The Zimapanners

 

 

 

 

                                                

 

 
The 1896 Deed of Trust

Conybeare—Seligman et al.


Conybeare puts Zimapan in trust
On 14 October 1896, Charles Augustus Vansittart Conybeare placed Zimapan in trust, subject to the mortgage, to Henry Grant Madan Conybeare (Charles's brother) and Isaac Seligman.1 As a result, Henry G. M. Conybeare and Isaac Seligman became the legal owners and trustees of Zimapan. The 1896 Deed recognised four interested parties (parts), namely:

 

Part

  
Contractual
status
Name
Occupation
  1st Part 
 Trustor
 (mortgagor in 1891 
 Indenture)
 Charles A. V. Conybeare
Barrister & MP
  2ndPart  Mortgagees (investors)
 Bixby Garnham Luard
 Jacob Luard Pattisson
 James Jollie Pattisson
Vicar
Civil servant
Teacher
 3rd Part  Beneficial owners  Charles A. V. Conybeare
 Florence Annie Conybeare
 

Barrister, MP
Suffragette;     wife of CAVC

 4th Part  Trustees
 (owners of legal estate)
 Henry Grant Madan Conybeare
 Isaac Seligman

JP
Merchant banker

Mortgagees
Although no 1896 Deed of Trust was found among the deeds and documents being held by Ian K. Nelson, the structure of that deed of trust can be inferred from the contents of the 1902 Indenture. William Henry Luard Pattisson, the fourth mortgagee in the 1891 Indenture, died before the 1896 Deed was drawn up, and so was no longer a party to the (1896) deed.

Marriage settlement
This 1896 Deed of Trust was "part of a marriage settlement" which Charles Conybeare arranged for his wife-to-be, Florence Annie Strauss. "In those days, a marriage settlement was settled upon the marriage".2 Such settlements can be compared to prenuptials and should not be confused with financial settlements made on the dissolution of a marriage.

A marriage settlement in those days was a convenient way for a husband-to-be to make adequate financial provision for his wife-to-be, should he decide to desert his wife during the marriage. The arrangement prevented a wife from otherwise becoming destitute or from having to turn to prostitution, for example, to support herself. The precise details of this settlement are not known, but it most probably contained:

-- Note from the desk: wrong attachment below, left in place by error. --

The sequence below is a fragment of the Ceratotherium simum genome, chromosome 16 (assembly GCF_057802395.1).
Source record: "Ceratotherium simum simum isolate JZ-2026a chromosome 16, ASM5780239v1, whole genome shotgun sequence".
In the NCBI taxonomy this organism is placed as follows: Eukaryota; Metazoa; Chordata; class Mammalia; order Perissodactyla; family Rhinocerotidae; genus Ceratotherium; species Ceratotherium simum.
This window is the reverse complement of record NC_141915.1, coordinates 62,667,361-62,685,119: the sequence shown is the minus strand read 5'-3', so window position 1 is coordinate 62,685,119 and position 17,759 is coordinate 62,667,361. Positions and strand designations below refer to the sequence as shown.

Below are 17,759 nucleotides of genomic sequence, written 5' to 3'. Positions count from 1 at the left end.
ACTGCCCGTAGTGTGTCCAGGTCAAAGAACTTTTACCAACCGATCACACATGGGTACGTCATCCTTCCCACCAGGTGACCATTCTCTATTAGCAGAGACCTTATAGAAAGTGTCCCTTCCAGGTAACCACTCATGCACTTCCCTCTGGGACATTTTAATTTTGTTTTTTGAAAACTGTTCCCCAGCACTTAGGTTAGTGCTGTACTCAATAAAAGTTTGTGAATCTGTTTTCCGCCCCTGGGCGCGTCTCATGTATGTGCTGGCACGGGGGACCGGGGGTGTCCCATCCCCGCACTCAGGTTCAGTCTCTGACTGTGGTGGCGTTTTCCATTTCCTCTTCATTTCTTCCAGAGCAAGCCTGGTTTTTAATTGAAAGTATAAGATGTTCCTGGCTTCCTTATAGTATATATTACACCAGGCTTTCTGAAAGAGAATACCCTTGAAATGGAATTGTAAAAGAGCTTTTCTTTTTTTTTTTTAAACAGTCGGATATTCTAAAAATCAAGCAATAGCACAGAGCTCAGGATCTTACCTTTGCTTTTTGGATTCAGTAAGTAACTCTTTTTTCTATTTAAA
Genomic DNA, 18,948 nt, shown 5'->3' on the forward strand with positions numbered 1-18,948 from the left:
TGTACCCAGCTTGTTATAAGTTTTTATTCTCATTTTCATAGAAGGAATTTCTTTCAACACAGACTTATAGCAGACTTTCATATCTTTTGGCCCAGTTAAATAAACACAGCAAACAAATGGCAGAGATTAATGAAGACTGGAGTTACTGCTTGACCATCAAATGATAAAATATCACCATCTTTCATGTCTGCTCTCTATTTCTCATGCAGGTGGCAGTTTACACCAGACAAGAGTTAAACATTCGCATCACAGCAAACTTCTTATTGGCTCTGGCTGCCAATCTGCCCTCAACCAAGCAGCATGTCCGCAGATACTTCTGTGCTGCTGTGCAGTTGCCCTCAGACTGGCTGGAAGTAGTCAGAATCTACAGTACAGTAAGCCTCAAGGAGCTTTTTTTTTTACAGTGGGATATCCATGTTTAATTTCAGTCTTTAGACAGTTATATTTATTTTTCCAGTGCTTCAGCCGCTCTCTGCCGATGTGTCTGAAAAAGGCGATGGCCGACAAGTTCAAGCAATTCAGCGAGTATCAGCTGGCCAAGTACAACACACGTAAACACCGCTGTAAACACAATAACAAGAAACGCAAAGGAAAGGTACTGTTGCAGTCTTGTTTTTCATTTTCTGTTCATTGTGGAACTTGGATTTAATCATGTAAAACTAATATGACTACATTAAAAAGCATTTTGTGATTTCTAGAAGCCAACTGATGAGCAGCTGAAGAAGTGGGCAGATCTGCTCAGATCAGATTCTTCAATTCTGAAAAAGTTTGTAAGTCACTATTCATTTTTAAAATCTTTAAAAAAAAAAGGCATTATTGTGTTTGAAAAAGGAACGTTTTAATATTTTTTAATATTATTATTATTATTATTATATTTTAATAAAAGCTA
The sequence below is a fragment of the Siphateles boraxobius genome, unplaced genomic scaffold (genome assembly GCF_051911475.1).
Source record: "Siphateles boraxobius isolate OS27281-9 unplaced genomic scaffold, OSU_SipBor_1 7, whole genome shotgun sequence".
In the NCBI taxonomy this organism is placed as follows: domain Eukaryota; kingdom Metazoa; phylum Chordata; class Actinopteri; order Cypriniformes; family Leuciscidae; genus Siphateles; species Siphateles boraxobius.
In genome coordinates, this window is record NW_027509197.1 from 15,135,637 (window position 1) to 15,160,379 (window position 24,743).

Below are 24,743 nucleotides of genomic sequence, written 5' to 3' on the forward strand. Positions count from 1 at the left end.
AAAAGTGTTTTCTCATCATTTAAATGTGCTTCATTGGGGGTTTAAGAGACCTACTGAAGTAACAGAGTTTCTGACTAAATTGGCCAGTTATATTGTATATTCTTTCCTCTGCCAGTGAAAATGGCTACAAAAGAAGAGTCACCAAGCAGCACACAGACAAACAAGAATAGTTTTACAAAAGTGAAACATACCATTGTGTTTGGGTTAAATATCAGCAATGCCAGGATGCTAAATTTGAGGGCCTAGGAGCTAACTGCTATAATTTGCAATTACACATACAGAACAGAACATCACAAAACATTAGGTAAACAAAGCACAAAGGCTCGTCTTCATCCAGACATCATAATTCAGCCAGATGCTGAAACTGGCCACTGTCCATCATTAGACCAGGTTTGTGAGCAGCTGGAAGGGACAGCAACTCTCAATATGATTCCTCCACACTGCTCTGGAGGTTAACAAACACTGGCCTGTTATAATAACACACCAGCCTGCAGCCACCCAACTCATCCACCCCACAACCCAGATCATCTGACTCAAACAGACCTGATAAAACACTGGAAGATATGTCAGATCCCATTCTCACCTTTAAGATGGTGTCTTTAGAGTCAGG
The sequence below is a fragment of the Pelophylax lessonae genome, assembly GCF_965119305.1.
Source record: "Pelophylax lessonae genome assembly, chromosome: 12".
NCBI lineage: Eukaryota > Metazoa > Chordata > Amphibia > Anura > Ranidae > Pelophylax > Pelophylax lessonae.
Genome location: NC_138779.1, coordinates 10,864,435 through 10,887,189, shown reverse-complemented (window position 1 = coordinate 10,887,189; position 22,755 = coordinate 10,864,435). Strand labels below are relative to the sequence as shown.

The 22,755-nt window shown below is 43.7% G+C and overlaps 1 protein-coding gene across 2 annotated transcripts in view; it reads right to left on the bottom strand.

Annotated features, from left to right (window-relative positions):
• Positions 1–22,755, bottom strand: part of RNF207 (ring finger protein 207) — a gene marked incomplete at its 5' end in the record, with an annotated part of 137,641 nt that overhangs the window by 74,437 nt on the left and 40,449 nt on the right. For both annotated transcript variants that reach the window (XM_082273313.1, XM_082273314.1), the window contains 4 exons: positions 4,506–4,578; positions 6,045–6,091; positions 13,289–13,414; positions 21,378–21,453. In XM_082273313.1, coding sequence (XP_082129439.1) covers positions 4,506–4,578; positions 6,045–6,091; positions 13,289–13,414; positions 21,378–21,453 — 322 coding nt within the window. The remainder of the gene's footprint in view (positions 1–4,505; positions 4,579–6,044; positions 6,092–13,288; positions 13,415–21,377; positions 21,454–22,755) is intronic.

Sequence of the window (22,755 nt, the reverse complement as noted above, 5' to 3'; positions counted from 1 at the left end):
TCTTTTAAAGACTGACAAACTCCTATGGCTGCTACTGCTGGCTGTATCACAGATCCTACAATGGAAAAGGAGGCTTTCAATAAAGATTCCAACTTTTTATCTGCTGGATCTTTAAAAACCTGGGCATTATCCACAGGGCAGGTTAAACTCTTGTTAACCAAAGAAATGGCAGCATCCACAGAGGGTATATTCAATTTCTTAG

• a provision for his wife-to-be to inherit property which he had secured for her on trust, should he pre-decease his wife following their union
  • a legal entitlement to an equal proportion of any proceeds from the sale of property of which she had been made co-beneficiary, while both were living

Beneficial owners
As a result of this deed, Charles Augustus Vansittart Conybeare and Florence Annie Strauss automatically became the beneficial owners of Zimapan on marriage the following day.

The trustees
Although, as trustees, Henry G. M. Conybeare and Isaac Seligman, became the owners of the legal estate of Zimapan once it was conveyed to them in 1896, they never actually owned the property itself. They simply held on to the property in trust, "as part of a marriage settlement"3, and were only entitled to act on the couple's instructions, not independently of them.4

Deed signed day before wedding
As Florence Annie Strauss married Charles Conybeare in London the day after Conybeare et al. signed the 1896 conveyance5, it was almost certainly signed on the preceding day in London rather than at Tregullow House, Cornwall. Signing in Cornwall would have involved a long train journey back to London the same day to be in time for the wedding the following day. In any case, Conybeare's address on marriage is given as 47 Halsey Street, Chelsea, London.6 It would most probably have been a temporary address, possibly his London 'barrister pad', as the married couple took up residence in 3 Carlyle Mansions, Cheyne Walk, Chelsea, London, shortly afterwards.7

Procedure for selling Zimapan
The consequence of the Married Women's Property Act of 1883, which gave women the right to acquire, hold and dispose of property for the first time, was that Zimapan, or any other land or property FAC owned, could not be disposed of without her consent. As she and Charles had both become beneficial owners of Zimapan in 1896 on marriage, it follows that they would both have had to agree any future sale of the property. Both signatures should therefore be on any resulting conveyance.8



Footnotes
1. Ian K. Nelson.
2. Same as f/n 1.
3. Same as f/n 1.
4. Same as f/n 1.
5. Conybeare & Strauss's marriage certificate dated 15 October 1896, GRO.
6. Same as f/n 5.
7. Kelly's Directory for 1897.
8. This earlier assumption by the author was confirmed after inspecting the original document in September 2009, which indeed shows two signatures agreeing the sale in 1902.